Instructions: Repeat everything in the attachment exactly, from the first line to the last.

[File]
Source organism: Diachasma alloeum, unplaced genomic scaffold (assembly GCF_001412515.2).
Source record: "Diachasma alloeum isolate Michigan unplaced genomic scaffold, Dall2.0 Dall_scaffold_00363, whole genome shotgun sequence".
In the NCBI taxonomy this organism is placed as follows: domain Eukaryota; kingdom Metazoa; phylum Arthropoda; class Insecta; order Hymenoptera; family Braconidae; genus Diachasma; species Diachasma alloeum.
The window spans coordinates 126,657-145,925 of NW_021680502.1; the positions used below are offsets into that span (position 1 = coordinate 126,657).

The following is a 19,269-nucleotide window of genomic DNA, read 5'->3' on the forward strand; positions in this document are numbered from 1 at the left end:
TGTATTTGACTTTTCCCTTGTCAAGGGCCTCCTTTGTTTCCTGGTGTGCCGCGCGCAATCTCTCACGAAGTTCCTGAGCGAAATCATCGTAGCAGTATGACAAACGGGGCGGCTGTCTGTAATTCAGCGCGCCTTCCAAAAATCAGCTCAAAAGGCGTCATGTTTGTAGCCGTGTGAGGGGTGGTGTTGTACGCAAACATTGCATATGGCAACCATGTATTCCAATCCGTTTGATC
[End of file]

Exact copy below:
Source organism: Diachasma alloeum, unplaced genomic scaffold (assembly GCF_001412515.2).
Source record: "Diachasma alloeum isolate Michigan unplaced genomic scaffold, Dall2.0 Dall_scaffold_00363, whole genome shotgun sequence".
In the NCBI taxonomy this organism is placed as follows: domain Eukaryota; kingdom Metazoa; phylum Arthropoda; class Insecta; order Hymenoptera; family Braconidae; genus Diachasma; species Diachasma alloeum.
The window spans coordinates 126,657-145,925 of NW_021680502.1; the positions used below are offsets into that span (position 1 = coordinate 126,657).

The following is a 19,269-nucleotide window of genomic DNA, read 5'->3' on the forward strand; positions in this document are numbered from 1 at the left end:
TGTATTTGACTTTTCCCTTGTCAAGGGCCTCCTTTGTTTCCTGGTGTGCCGCGCGCAATCTCTCACGAAGTTCCTGAGCGAAATCATCGTAGCAGTATGACAAACGGGGCGGCTGTCTGTAATTCAGCGCGCCTTCCAAAAATCAGCTCAAAAGGCGTCATGTTTGTAGCCGTGTGAGGGGTGGTGTTGTACGCAAACATTGCATATGGCAACCATGTATTCCAATCCGTTTGATC